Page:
Despite this, participants in all three locations spoke highly of their own Labour MPs. Douglas Alexander in Paisley was “an exceptionally good local MP. Very genuine and knowledgeable”. Mark Lazarowicz in Edinburgh was “a really honest guy, a man of the people like his predecessor”. Ian Davidson was “a very, very good local MP. When I’ve gone to him with something he’s always sorted it out. But he’s going to suffer for the sins of others.”
Most did not feel quite the same way about Jim Murphy, the Scottish Labour leader. This was largely a reflection of Scottish Labour’s overall brand, since several said they knew nothing about him until he took over. But those who had taken against him either accused him darkly of being a “Blairite”, which was an end to the matter as far as they were concerned, or thought he seemed “angry” and was “a shouter”: “He’s very negative. A merchant of doom”. One observation was that “he never looks as if he’s really that happy. It’s as if it’s torture for him, as though it’s a real chore”. Some did have a more positive view: “I think he genuinely cares, but they are just puppets for English Labour so they aren’t going to change anything.”
The reaction in the groups to an upbeat Scottish Labour election broadcast setting out a series of plans and policies was accordingly rather sceptical. Some of this was familiar from the usual reaction in England: “I would love to believe it all but where’s the money coming from?”; “It’s funny how in the days coming up to the vote they miraculously manage to find millions and billions”. Others felt that with all parties producing lists of similar-sounding promises, it came down to a question of trust and credibility: “I like the sound of the policies but I just don’t believe they’d come through with it. I think the SNP would fight harder for it”; “X-thousand new houses, invest in this and that… It’s who you trust, and I trust Nicola Sturgeon more than any of the others”.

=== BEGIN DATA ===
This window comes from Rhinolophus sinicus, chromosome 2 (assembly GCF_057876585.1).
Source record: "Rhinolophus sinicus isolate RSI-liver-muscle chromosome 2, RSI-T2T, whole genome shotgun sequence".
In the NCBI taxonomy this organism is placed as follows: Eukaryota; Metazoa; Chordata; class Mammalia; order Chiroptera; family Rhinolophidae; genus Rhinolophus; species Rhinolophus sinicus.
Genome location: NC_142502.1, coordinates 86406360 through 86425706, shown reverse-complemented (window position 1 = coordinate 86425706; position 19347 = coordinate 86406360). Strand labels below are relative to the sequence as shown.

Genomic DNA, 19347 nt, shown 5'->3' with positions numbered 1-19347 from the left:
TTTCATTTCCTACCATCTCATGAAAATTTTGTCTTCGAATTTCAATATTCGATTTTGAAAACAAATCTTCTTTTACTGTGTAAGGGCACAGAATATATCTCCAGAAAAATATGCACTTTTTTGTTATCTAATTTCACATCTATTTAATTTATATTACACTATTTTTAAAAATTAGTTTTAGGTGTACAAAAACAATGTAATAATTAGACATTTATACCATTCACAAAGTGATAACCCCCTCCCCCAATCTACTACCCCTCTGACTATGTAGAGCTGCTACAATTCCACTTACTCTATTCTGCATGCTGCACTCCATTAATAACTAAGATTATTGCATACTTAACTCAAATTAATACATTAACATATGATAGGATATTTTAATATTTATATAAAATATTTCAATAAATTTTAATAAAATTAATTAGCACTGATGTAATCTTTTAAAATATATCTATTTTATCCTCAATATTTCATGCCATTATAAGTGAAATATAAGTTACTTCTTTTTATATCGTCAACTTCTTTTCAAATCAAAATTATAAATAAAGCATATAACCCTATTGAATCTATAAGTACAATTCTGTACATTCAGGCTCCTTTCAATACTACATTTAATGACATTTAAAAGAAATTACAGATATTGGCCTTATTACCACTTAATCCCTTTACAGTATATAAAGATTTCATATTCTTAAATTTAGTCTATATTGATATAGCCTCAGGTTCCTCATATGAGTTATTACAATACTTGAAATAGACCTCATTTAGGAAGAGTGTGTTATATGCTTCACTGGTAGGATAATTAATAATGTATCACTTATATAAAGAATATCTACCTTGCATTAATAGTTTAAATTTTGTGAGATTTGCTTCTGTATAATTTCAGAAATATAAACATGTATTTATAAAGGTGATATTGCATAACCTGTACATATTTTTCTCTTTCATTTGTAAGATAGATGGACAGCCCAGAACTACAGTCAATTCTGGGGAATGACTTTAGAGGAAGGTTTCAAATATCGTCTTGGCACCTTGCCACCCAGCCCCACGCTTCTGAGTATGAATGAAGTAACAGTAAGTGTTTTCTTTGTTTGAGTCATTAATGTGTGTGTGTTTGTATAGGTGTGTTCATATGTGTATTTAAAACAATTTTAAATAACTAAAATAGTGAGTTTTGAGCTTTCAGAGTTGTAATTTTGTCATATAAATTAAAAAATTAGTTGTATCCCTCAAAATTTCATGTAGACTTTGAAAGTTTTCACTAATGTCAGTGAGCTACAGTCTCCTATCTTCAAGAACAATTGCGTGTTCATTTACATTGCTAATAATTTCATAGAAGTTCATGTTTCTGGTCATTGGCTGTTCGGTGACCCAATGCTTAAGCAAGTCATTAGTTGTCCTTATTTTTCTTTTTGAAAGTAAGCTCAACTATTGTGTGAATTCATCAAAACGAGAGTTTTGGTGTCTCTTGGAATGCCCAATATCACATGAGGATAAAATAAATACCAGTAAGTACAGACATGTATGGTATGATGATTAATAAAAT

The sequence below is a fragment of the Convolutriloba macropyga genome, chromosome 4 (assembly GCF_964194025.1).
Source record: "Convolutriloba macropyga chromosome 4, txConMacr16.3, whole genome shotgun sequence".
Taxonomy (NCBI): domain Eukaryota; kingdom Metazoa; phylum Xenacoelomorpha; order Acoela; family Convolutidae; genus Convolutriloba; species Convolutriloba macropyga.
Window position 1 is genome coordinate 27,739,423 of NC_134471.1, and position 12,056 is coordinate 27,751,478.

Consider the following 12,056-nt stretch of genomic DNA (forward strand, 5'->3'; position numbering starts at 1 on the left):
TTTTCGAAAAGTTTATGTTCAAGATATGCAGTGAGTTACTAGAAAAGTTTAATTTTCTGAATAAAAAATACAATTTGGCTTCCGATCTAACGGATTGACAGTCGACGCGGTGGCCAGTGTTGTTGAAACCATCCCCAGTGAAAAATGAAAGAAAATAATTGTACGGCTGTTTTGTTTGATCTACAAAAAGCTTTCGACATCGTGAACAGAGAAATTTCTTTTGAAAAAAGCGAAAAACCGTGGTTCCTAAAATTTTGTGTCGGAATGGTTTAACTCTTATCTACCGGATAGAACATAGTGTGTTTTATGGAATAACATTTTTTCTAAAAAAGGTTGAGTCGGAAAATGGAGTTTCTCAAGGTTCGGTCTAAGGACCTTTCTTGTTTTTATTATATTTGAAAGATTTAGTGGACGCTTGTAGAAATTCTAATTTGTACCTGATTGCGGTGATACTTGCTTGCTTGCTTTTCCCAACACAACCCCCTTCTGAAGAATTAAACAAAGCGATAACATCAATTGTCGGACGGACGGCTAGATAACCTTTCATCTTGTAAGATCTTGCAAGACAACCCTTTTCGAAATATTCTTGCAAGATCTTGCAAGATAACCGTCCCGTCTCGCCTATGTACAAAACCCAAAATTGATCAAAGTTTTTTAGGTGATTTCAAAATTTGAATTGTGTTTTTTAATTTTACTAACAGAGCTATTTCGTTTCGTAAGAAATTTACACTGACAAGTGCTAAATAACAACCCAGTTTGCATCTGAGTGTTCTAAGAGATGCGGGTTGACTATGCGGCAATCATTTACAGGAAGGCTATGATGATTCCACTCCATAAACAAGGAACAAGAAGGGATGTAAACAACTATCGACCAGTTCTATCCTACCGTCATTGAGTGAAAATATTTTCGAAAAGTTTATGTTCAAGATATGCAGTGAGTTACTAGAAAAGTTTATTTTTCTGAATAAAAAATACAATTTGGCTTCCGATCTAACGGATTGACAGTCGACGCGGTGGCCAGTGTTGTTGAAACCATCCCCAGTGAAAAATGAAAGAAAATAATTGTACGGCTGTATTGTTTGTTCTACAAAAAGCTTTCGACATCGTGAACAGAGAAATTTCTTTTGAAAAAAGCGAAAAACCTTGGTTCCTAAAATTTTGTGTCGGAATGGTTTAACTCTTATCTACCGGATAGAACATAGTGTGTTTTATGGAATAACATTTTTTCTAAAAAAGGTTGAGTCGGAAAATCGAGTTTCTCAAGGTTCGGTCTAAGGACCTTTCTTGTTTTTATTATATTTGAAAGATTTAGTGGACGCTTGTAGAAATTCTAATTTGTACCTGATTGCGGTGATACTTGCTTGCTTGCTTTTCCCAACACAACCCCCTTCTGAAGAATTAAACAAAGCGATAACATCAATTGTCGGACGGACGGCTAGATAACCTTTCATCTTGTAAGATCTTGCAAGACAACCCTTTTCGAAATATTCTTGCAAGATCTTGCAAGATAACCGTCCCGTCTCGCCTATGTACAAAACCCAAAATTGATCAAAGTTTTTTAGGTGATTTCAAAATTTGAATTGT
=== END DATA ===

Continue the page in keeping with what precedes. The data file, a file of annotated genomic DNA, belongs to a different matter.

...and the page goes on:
So, Nicola Sturgeon. What do we think? “Fantastic. A lot of my family have never voted SNP but she appeals to them”; “She’s direct, she speaks from the heart”; “She seems more like an honest politician, if there is such a thing. You can relate to her.” Even many those who had liked and admired Alex Salmond thought Nicola had the edge on him: “He was a bruiser. He tended to flatten people and that’s what made him a Marmite figure. She tends to keep people on an even keel and carry folk with her”; “I got the impression that he wanted to be the King of Scotland, but I listen to her”.